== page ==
so, just in case the the same idiot that suggested that you wear your boots at home to break them in, suggests that you put on your new boots, get in a really hot shower, then wear them to bed.......that is probably not a good idea either.

by the way, i own a bridge that connects the island of manhattan, to the rest of the world that i would be willing to sell to you at a very low price based on the current economic climate in the usa.

jim
post #4 of 8
 

In the idea situation everyone would have a great ski shop with excellent boot fitters that took the time to fit your ski boots, make the initial adjustments and get you ready for the ski slopes, but that is not always the case. Also, some people do not live close to ski a area where they can make an easy trip to the hill to check out how their boots fit. If this is the case, trying on your boots at home is not a bad idea.


 

Dido with what Screamindoggies said. My feeling is about 20-30 minutes standing – not sitting on the couch drinking a beer or watching TV – is adequate. Stand up flexing the boots, with some side to side edging will give you an idea how they fit, it will not break in the boots but can give you an idea of what could be problem areas. It also gives you time to work through the buckle system and micro-adjustments so when you are up at the hill and all your buddies are dying to hit the slopes, you are not holding up the group.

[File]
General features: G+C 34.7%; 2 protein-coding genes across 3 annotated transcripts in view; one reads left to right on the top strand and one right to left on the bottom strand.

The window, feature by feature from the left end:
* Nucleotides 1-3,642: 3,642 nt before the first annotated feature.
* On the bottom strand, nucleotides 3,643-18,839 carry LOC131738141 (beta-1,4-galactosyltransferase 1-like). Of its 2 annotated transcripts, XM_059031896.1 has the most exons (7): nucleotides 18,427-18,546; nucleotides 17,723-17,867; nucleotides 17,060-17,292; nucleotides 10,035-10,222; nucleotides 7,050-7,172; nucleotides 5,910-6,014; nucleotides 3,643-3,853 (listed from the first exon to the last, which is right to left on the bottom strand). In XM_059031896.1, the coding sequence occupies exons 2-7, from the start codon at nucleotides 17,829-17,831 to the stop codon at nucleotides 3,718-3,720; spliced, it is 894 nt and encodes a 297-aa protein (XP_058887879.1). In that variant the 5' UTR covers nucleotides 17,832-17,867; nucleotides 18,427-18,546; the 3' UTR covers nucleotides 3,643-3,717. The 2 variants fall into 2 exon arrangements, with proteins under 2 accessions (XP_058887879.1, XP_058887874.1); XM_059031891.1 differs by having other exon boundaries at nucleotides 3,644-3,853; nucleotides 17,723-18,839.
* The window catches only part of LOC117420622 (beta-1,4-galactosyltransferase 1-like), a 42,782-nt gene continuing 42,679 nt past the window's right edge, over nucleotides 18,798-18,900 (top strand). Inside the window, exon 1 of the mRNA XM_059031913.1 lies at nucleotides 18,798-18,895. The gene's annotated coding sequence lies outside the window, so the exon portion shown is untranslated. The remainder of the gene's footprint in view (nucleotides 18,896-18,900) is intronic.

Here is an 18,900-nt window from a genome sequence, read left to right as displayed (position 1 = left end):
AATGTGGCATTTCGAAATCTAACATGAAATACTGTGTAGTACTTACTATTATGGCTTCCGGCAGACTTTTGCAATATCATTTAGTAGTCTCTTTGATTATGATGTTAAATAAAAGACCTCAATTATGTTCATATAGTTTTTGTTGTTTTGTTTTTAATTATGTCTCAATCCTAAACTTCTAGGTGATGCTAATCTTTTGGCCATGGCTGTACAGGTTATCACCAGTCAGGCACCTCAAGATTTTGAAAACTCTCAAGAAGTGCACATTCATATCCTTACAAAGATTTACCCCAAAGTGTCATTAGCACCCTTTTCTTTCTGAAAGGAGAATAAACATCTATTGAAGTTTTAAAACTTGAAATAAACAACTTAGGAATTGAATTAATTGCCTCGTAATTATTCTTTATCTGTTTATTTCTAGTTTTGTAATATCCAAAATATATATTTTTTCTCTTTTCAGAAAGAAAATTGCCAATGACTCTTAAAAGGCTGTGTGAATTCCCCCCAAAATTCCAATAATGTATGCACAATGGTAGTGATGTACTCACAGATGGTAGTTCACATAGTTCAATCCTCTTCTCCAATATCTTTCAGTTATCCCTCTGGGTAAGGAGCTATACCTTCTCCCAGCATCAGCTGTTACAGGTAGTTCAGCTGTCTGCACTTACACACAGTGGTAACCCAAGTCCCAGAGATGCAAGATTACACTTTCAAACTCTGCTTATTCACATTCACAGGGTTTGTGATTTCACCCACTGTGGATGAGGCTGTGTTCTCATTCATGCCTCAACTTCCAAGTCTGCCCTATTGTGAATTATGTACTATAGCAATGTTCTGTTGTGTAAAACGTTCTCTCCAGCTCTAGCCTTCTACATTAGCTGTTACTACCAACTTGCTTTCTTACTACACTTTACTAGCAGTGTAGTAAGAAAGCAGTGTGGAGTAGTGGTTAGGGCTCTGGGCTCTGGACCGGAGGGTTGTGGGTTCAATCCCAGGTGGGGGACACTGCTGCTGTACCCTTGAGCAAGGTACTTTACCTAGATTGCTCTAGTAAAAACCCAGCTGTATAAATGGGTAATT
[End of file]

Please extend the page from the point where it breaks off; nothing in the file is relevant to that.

As Starthouse mentioned, if you have a little discomfort do not jump in your car and rush back to the ski shop, there is nothing like a day on the hill before really coming to conclusions about how the boots are fitting.


 

Boot fitting is a process and the customer needs to become knowledgeable and familiar with how a ski boots should fit, which is not always clear and easy to know for all people.


 

Don

post #5 of 8
Thread Starter 
@jim ... does that bridge have pretty lights on it

Quote:
Originally Posted by Strolz_Boot_Guy View Post
 

In the idea situation everyone would have a great ski shop with excellent boot fitters that took the time to fit your ski boots, make the initial adjustments and get you ready for the ski slopes, but that is not always the case. Also, some people do not live close to ski a area where they can make an easy trip to the hill to check out how their boots fit. If this is the case, trying on your boots at home is not a bad idea.

Correct. I bought the boots here in the UK (from CEM so I've done the best I can to make sure point 1 is covered!). I'll be coming out to the ESA for what may be my only ski-trip of the year and if I have a fit problem then it's a tad difficult to get back to Oxford...